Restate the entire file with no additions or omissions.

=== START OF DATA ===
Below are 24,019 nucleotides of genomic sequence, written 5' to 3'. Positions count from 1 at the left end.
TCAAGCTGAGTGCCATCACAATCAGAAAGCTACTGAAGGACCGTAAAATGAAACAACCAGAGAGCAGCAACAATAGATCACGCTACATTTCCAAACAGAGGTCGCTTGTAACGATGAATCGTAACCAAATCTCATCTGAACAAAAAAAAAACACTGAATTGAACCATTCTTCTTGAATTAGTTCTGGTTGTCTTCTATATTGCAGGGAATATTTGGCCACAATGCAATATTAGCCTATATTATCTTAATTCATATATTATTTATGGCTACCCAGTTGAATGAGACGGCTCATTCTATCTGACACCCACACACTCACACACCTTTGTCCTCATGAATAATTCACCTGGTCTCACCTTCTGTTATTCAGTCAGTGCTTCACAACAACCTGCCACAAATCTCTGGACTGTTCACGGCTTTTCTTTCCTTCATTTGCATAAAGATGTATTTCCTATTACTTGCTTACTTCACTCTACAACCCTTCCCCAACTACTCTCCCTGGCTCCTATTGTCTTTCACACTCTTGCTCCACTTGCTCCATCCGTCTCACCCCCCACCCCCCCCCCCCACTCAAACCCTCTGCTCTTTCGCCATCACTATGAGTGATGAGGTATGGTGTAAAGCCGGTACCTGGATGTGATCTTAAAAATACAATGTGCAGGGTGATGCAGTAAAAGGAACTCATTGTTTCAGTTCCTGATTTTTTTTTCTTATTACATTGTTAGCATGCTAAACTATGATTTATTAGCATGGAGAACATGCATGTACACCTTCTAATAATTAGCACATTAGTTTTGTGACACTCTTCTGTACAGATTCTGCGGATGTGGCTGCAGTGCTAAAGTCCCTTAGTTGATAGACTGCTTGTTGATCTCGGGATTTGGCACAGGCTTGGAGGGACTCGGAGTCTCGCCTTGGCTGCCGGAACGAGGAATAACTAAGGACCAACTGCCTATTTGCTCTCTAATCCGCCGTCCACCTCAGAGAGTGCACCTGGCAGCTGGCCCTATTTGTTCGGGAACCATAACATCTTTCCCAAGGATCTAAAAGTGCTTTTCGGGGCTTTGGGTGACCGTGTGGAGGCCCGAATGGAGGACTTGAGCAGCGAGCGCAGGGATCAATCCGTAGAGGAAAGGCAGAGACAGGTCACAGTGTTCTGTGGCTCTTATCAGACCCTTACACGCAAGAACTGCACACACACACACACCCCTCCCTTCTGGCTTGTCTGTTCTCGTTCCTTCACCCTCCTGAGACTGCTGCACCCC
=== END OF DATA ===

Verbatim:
Below are 24,019 nucleotides of genomic sequence, written 5' to 3'. Positions count from 1 at the left end.
TCAAGCTGAGTGCCATCACAATCAGAAAGCTACTGAAGGACCGTAAAATGAAACAACCAGAGAGCAGCAACAATAGATCACGCTACATTTCCAAACAGAGGTCGCTTGTAACGATGAATCGTAACCAAATCTCATCTGAACAAAAAAAAAACACTGAATTGAACCATTCTTCTTGAATTAGTTCTGGTTGTCTTCTATATTGCAGGGAATATTTGGCCACAATGCAATATTAGCCTATATTATCTTAATTCATATATTATTTATGGCTACCCAGTTGAATGAGACGGCTCATTCTATCTGACACCCACACACTCACACACCTTTGTCCTCATGAATAATTCACCTGGTCTCACCTTCTGTTATTCAGTCAGTGCTTCACAACAACCTGCCACAAATCTCTGGACTGTTCACGGCTTTTCTTTCCTTCATTTGCATAAAGATGTATTTCCTATTACTTGCTTACTTCACTCTACAACCCTTCCCCAACTACTCTCCCTGGCTCCTATTGTCTTTCACACTCTTGCTCCACTTGCTCCATCCGTCTCACCCCCCACCCCCCCCCCCCACTCAAACCCTCTGCTCTTTCGCCATCACTATGAGTGATGAGGTATGGTGTAAAGCCGGTACCTGGATGTGATCTTAAAAATACAATGTGCAGGGTGATGCAGTAAAAGGAACTCATTGTTTCAGTTCCTGATTTTTTTTTCTTATTACATTGTTAGCATGCTAAACTATGATTTATTAGCATGGAGAACATGCATGTACACCTTCTAATAATTAGCACATTAGTTTTGTGACACTCTTCTGTACAGATTCTGCGGATGTGGCTGCAGTGCTAAAGTCCCTTAGTTGATAGACTGCTTGTTGATCTCGGGATTTGGCACAGGCTTGGAGGGACTCGGAGTCTCGCCTTGGCTGCCGGAACGAGGAATAACTAAGGACCAACTGCCTATTTGCTCTCTAATCCGCCGTCCACCTCAGAGAGTGCACCTGGCAGCTGGCCCTATTTGTTCGGGAACCATAACATCTTTCCCAAGGATCTAAAAGTGCTTTTCGGGGCTTTGGGTGACCGTGTGGAGGCCCGAATGGAGGACTTGAGCAGCGAGCGCAGGGATCAATCCGTAGAGGAAAGGCAGAGACAGGTCACAGTGTTCTGTGGCTCTTATCAGACCCTTACACGCAAGAACTGCACACACACACACACCCCTCCCTTCTGGCTTGTCTGTTCTCGTTCCTTCACCCTCCTGAGACTGCTGCACCCC